Learning & Development

Step-by-Step: How to Design an Effective Mentorship Program (Part 2)

  [Part 1 of this article appeared in the previous issue.]
Here are four more steps to take when designing an effective mentorship program.

Step 4—Carefully Select Key Elements During Your Planning Process

When designing and planning your mentorship program, you’ll want to carefully select its key elements, such as:

  • How participants will be enrolled in the program and for how long
  • What types of mentoring styles will be encouraged (long-term and traditional mentor/mentee relationships, interdepartmental apprenticeships, quick and sporadic advice-giving, reverse mentoring, etc.)
  • How participants will connect, and how often (once a week via meeting, per project, in group settings once a month, etc.)
  • What type of reporting or progress tracking will be required, if any

Step 5—Attract the Right Participants via Promotions

Once you know the key elements of your mentorship program and who your ideal participants are, don’t assume they’ll automatically understand the benefits of the program and why they should participate or that they’ll just discover your program by chance. To attract ideal mentors and mentees alike, craft promotions for each audience detailing how it will benefit them and what they can expect. Don’t just send out a simple e-mail once and expect your mentorship program to gain a lot of traction and remain effective. Host live webcasts, post videos and animated slide shows, share interviews of previous participants, and ask managers and other leaders across your organization to help you promote the program, too.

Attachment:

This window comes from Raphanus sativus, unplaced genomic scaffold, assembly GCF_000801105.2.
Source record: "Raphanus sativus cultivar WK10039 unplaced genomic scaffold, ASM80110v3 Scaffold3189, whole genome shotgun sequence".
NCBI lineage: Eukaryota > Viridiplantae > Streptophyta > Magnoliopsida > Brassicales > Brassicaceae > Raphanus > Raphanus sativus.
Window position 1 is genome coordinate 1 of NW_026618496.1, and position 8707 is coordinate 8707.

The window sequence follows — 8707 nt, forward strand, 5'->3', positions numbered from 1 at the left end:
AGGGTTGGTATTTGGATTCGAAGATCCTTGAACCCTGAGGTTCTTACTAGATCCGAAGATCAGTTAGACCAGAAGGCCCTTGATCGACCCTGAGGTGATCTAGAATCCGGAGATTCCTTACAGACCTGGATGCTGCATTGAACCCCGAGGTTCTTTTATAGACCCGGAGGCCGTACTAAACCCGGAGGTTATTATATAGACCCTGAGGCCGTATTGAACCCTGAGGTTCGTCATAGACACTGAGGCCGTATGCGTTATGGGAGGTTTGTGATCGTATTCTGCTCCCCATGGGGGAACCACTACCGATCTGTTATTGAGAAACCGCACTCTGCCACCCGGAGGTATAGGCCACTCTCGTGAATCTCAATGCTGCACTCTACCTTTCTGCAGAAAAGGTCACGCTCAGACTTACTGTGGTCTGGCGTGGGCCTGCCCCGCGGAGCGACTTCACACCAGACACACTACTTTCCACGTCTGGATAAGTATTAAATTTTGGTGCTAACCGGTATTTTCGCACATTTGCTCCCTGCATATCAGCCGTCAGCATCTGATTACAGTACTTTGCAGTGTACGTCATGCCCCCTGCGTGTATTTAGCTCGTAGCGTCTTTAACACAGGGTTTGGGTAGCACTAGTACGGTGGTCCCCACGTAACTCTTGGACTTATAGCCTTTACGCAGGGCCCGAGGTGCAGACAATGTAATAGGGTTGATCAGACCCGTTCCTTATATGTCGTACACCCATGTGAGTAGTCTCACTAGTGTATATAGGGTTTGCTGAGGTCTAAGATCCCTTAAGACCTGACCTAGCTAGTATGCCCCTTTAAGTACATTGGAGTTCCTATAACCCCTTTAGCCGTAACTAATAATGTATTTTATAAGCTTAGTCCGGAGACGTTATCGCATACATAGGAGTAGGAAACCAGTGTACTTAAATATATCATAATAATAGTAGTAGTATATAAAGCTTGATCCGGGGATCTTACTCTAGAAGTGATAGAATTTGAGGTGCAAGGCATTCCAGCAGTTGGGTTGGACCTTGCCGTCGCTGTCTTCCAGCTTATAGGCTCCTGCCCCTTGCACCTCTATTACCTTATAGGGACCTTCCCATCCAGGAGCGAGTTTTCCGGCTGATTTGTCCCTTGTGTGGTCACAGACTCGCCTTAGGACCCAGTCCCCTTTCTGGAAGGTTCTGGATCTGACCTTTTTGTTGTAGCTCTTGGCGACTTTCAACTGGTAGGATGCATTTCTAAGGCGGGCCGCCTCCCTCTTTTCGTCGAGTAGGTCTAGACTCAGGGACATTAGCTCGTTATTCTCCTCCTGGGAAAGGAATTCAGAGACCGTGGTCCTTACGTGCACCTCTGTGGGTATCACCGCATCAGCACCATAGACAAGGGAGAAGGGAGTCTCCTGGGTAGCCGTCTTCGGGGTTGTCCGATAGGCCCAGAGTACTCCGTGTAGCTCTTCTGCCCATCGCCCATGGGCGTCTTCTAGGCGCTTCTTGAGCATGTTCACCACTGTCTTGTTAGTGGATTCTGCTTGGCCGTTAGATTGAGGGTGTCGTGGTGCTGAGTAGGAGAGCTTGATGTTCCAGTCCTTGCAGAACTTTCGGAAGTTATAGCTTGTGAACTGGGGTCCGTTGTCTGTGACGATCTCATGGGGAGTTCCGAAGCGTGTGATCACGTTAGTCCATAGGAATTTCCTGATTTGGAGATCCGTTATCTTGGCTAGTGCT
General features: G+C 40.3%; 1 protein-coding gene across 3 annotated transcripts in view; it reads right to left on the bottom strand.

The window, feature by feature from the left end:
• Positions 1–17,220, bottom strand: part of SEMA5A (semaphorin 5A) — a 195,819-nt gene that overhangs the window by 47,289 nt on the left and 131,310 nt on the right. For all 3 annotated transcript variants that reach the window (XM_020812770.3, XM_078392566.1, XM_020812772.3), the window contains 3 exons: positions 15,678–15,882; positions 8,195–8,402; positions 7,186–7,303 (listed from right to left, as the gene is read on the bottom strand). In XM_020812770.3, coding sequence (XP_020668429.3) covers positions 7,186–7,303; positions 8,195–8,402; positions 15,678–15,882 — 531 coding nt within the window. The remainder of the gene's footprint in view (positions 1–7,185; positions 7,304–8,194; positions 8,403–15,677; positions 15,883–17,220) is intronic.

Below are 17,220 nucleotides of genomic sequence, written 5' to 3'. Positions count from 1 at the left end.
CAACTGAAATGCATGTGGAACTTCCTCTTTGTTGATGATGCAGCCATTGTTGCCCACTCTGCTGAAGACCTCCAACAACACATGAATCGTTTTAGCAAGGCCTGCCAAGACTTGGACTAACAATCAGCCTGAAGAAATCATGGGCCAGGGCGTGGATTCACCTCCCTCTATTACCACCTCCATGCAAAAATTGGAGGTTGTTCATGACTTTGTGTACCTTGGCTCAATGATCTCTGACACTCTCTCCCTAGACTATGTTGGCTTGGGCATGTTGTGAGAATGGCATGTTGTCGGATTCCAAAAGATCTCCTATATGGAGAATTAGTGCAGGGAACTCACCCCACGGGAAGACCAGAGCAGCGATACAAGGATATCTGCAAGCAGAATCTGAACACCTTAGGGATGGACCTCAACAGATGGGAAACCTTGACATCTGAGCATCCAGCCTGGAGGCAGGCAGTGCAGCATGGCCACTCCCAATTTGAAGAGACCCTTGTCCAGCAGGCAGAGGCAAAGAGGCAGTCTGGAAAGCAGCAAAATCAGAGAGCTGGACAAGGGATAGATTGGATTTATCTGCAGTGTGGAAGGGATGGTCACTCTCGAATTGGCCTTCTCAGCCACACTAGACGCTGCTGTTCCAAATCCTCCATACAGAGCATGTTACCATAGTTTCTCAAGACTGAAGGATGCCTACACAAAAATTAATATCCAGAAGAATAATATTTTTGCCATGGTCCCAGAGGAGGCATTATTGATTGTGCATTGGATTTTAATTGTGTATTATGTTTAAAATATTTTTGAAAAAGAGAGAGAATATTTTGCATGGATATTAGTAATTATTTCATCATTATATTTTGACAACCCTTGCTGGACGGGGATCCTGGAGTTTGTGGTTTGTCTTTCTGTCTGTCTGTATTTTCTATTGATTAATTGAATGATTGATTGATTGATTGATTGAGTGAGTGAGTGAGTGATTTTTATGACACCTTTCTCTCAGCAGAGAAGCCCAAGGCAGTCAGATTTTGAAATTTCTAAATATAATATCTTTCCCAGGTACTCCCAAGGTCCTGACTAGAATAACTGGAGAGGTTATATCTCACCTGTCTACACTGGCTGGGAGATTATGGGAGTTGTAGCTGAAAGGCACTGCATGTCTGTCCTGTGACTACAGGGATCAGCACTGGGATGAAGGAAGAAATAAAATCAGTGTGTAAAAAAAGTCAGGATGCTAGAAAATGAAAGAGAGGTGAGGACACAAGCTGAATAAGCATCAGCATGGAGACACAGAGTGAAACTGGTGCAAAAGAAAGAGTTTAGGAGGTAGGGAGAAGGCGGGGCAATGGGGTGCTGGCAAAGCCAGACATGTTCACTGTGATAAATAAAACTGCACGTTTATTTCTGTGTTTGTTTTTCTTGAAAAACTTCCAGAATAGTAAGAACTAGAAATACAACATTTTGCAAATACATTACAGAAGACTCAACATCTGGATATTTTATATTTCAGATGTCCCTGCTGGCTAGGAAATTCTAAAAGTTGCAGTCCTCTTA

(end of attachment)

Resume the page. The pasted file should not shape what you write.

Step 6—Execute Best Practices When Pairing Participants

When pairing mentors with mentees:

  • Create detailed user profiles that highlight career interests, unique talents or hobbies, alma mater, etc.
  • Allow participants to self-select their own mentor or mentee when possible. Or, have a detailed method for matching candidates based on things like mentoring styles and user profiles.
  • Consider communication styles, preferences, and personality traits when pairing participants. For instance, some mentees may seek career advice specific to a certain field, while others want their mentor to be more like a coach who helps them reach broader career goals. And some mentors may have different leadership styles and desired methods for connecting with their mentees (i.e., coffee meetings vs. sporadic phone calls).

Step 7—Offer Support and Feedback

Mentors and mentees alike may have no clue what they should be doing once they’re paired or may run into unexpected obstacles at times. Offer participants insight into how they can help each other continually strengthen their relationship by creating a framework for their relationship from the start. Share ideas for icebreakers, examples of questions to ask, fun exercises they can complete, information on how they can set goals and monitor progress, etc. In addition, you’ll want to check in with each pair regularly to see how their relationship is developing and to offer help or guidance when needed. You should solicit them for feedback often, too, so you can continue to offer materials, guidelines, and any other support they may need. You can also use their feedback to continuously improve your mentorship program for future participants.
If you follow the seven steps above, your mentorship program will be designed for success.